HOOVER, Ala.—Kevin O'Sullivan had it almost right.
"I think it all started and ended with Hudson Randall on the mound—he was outstanding today," the Florida coach said. "Typical outing for him: eight innings, four hits, one walk."
That's where the "almost" part comes in: in a "typical" outing, Randall doesn't issue any walks. He did not walk any in nine of his previous 13 starts this season, and he had just six walks in 84 innings all season.
Certainly, though, O'Sullivan was right to call Randall's outing "outstanding." The sophomore righthander carved up Alabama for eight innings in Florida's 6-0 win, getting 13 groundball outs (including three double plays) and retiring 12 straight at one point in the middle innings. He finished with two strikeouts.
"He's Greg Maddox," Alabama coach Mitch Gaspard said. "Everything moves, the ball stays down, he never elevates anything. So even when you get in an advantage count, he makes a quality pitch. That pitch is down, at the knees or on the black, and he's got good sink on it . . . He makes pitches. Even though he may not have that dominant, overpowering fastball, it's still 88-91, occasionally 92, with sink and with location. He's good, and that's why he pitches on Friday nights for one of the best pitching staffs in the country."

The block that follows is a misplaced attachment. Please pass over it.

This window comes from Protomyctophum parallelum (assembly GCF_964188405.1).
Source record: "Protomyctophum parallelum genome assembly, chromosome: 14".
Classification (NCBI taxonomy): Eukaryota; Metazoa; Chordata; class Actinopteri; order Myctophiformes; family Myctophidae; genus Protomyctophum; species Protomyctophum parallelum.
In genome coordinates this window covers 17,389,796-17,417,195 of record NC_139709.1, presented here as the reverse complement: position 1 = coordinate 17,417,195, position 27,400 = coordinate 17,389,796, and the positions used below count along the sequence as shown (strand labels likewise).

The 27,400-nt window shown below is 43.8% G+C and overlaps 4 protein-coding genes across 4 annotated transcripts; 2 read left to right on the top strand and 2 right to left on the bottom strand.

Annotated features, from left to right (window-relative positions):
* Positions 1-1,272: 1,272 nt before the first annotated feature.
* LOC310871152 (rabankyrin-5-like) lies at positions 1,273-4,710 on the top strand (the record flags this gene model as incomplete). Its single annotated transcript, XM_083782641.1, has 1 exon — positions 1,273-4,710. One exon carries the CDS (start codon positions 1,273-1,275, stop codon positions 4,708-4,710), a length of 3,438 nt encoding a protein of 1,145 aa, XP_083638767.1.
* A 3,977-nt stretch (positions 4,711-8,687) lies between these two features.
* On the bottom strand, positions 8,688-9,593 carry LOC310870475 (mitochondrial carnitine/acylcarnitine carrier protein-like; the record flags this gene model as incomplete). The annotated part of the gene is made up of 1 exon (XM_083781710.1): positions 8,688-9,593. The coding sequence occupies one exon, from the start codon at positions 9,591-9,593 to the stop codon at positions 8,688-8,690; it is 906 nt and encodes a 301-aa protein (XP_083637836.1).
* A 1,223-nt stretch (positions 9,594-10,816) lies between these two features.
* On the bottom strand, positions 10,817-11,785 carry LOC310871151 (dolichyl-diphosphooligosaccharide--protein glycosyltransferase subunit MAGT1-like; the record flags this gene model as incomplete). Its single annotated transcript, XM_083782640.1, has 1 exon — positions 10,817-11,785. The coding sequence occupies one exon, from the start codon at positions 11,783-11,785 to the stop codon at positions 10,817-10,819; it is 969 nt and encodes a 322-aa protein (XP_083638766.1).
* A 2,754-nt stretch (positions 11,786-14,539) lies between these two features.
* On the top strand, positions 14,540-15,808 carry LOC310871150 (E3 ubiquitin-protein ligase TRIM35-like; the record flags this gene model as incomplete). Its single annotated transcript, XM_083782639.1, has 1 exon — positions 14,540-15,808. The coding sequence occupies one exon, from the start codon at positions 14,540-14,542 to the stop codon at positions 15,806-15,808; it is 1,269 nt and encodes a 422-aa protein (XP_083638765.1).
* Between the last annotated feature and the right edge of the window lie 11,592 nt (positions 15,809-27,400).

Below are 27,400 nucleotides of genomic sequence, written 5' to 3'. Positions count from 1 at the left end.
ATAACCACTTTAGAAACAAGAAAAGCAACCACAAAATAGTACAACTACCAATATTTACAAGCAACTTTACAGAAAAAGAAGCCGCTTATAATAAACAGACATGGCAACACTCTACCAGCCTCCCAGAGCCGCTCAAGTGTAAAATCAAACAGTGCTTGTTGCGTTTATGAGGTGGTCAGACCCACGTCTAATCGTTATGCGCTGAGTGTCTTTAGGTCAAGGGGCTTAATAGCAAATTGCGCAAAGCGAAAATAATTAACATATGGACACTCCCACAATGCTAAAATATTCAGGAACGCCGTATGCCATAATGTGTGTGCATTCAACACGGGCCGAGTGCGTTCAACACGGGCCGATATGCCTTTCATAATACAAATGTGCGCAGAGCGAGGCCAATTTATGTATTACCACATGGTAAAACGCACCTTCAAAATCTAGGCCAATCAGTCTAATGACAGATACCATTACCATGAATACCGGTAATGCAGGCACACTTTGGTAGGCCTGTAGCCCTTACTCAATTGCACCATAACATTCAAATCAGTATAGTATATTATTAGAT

Randall couldn't help but crack a smile when a reporter told him that Gaspard had compared him to Maddox.
"He was one of my idols growing up," Randall said. "Growing up in Atlanta, I saw him as much as I could. I kind of model myself after him as much as I can, in that I'm not a strikeout pitcher; I try to get ground balls."
O'Sullivan said Randall had very good sink on his fastball, leading to all those groundball outs, and he had success throwing a number of right-on-right changeups, which is a little unusual for him.
Randall (8-3, 2.45) had actually given up four runs in each of his last two starts, and he said he hit the weight room even harder in an attempt to improve his endurance. He also said his location was better Thursday, though "not drastically better."
"I was mixing it in and out, hitting both sides of the plate better than I had been in the past," Randall said. "The biggest difference was I was getting ahead of hitters, not letting them get ahead in the count."
In other words, he was back to being typical Randall. Except for that walk, of course.